Jim Rugg and Brian Maruca’s Afrodisiac took the comics world by storm last year and recently received an Eisner Award nomination. Only thing is, the book is currently between printings.
“To ensure that every possible Eisner Award voter has all of the necessary information to cast their ballot in a responsible and educated manner, we have decided to put the entire book online for FREE,” the team posted on AdHouse’s site. You can check it out for yourself over at the Issuu website.
Jim Rugg’s made himself known through a series of thrilling projects both creator-owned and work-for-hire, doing work for Vertigo’s Minx line, collaborating with the frontman of the Dandy Warhols on a graphic novel, and doing two excellent books of his own (Afrodisiac and Street Angel).
And now he’s bringing it to Detroit for one night only.
On March 4, Rugg will speak at the Michigan’s Museum of Contemporary Art Detroit as part of their annual Comic Jam which is co-hosted with local retailer Green Brain Comics. Rugg’s scheduled to go on stage at 7 p.m., and will talk about his experiences in comics — and maybe give a sneak peek of what he’s working on next. Come early and enjoy this free all-ages Comic Jam, which starts at 4 p.m.
If you’re looking for a company that started and ended strong 2010, look no further than AdHouse Books, the independent company that’s published books by Joshua Cotter, Paul Pope and James Jean, among others. Although they aren’t the kind of company that puts out a huge amount of books, they are one you can always count on to put out something interesting.
As for those bookends for the year, AdHouse kicked off 2010 with the release of Afrodisiac by Brian Maruca and Jim Rugg, and ended it with Duncan the Wonder Dog by Adam Hines, which landed at the top of some folks‘ best comics of the year lists. (Including my own; it came in at No. 16 on CBR’s list for 2010).
I spoke with AdHouse Publisher Chris Pitzer about the previous year, the above two books, their new AdDistro initiative and what they have coming up for 2011. My thanks to Chris for sending over a lot of cool art to show you as well.
JK: Thanks for agreeing to talk to us today, Chris. I thought we could start off talking about 2010, and in particular some the bigger projects you put out.Let’s start with something that seems like it came out a long time ago, Afrodisiac. It seemed to garner a lot of attention when it came out in January.
Chris: Thanks for the interest in AdHouse, JKP! I dig what the Robot 6 blog does, so I appreciate the opportunity to chat about this stuff. In regards to Afrodisiac, it was an HONOR to work with Jim and Brian on that. We’ve been “dancing” around the topic of publishing it for years, and it was nice to finally have it happen. Yeah, it feels like so long ago, doesn’t it?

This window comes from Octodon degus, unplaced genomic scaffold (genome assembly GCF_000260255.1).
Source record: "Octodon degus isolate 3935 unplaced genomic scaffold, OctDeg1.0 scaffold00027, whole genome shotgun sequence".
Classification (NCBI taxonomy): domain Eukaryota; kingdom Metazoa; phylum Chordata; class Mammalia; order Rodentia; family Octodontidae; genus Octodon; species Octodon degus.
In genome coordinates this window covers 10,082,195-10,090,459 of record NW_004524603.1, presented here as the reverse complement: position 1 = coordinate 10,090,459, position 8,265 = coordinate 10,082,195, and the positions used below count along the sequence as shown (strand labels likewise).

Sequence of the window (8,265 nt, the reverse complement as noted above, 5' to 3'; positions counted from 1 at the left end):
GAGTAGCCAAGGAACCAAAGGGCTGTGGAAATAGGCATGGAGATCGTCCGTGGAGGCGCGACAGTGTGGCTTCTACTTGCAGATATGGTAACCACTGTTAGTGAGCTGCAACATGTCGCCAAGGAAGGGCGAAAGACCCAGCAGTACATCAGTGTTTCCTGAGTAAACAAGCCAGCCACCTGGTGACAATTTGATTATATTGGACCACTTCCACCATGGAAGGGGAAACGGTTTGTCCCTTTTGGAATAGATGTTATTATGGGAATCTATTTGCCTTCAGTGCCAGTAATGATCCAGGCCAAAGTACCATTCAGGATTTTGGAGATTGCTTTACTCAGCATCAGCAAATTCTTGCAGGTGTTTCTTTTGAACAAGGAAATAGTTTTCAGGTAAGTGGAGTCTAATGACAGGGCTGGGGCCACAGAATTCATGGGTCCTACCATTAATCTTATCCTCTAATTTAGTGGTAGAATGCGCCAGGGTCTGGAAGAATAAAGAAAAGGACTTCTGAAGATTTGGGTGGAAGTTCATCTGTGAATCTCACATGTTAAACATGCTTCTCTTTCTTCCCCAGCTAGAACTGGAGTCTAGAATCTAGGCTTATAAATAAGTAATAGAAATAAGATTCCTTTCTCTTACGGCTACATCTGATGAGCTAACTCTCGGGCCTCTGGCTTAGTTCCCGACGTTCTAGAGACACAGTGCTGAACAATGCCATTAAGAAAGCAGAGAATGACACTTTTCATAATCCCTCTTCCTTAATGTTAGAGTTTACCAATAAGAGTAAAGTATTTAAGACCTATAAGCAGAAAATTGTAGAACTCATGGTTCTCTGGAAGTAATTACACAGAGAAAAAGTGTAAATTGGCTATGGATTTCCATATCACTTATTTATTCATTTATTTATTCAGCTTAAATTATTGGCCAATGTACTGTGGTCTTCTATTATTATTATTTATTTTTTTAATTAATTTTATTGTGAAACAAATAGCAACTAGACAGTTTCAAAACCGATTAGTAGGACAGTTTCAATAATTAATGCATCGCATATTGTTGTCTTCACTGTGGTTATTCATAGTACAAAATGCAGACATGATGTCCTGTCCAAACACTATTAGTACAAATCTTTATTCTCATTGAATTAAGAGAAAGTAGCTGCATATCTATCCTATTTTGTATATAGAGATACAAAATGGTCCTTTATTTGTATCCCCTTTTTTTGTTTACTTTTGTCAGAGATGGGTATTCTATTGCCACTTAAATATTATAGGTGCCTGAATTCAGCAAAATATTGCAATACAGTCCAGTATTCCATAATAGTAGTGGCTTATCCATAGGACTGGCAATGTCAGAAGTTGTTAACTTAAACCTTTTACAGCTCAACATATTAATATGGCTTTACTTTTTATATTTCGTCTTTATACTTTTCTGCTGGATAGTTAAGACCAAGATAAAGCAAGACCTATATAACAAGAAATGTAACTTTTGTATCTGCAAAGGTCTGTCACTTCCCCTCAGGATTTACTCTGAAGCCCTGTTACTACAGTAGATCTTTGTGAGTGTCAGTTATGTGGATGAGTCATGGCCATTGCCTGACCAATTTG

Hello and welcome once again to What Are You Reading?, where the Robot 6 crew talk about the comics and graphic novels that they’ve been enjoying lately. Our special guest this week is comics journalist and critic Dirk Deppey of Journalista and The Comics Journal fame.
To see what Dirk and the Robot 6 crew have been reading lately, read on …
If you’ve ever thought that our whole al-Qaeda problem was nothing a little team-up between George W. Bush and John J. Rambo couldn’t fix, then have I got the comic for you. Over on his blog, Afrodisiac/Street Angel artist Jim Rugg is offering free copies of his celebrated, Ignatz Award-nominated minicomic Rambo 3.5, in convenient Flickr, Comicpress, .cbr, .cbz and .pdf formats. Do we get to win this time? You’ll have to read the comic to find out!
I’m not even sure where this will be available, but I really, really need one … artist Jim Rugg shares artwork he created for a limited edition Marvel vs. Capcom 3 T-shirt that’ll be available in San Diego this week. That’s the front of the shirt up top; click over to his blog to see the back.
I plan to hit the Capcom booth as soon as possible to see if I can find one.
Welcome once again to What Are You Reading? Our guest this week is Van Jensen, writer of Pinocchio, Vampire Slayer and Pinocchio, Vampire Slayer and the Great Puppet Theater. To see what Van and the rest of the Robot 6 crew are reading, click below.
This weekend’s HeroesCon will feature an art auction, and artist Jim Rugg is showing off his submission — featuring everyone from Lobo and Hellboy to the friggin’ Road Warriors — on his blog.
On an unrelated note, why the hell do I not have this convention in my travel plans every year?
Want to exchange your money for rad things? Jim Rugg, Dash Shaw, Johnny Ryan and Frank Santoro are but a few of the cartoonists who are willing to take you up on that offer right now on behalf of a fundraiser for Comics Comics, the fine magazine-cum-blog of comics and criticism. Edited by Dan Nadel, Tim Hodler, and Frank Santoro and published by Nadel’s PictureBox Inc., the mag’s in the red, and it needs your help.
You can check out their eBay listings for original art from Rugg, Shaw, Santoro, and even Gasoline Alley‘s Frank King, or drop them a line and commission a portrait of yourself being “erotically violated” by Johnny Ryan. (The portrait’s by Johnny Ryan, not the erotic violation. Not necessarily, I mean.)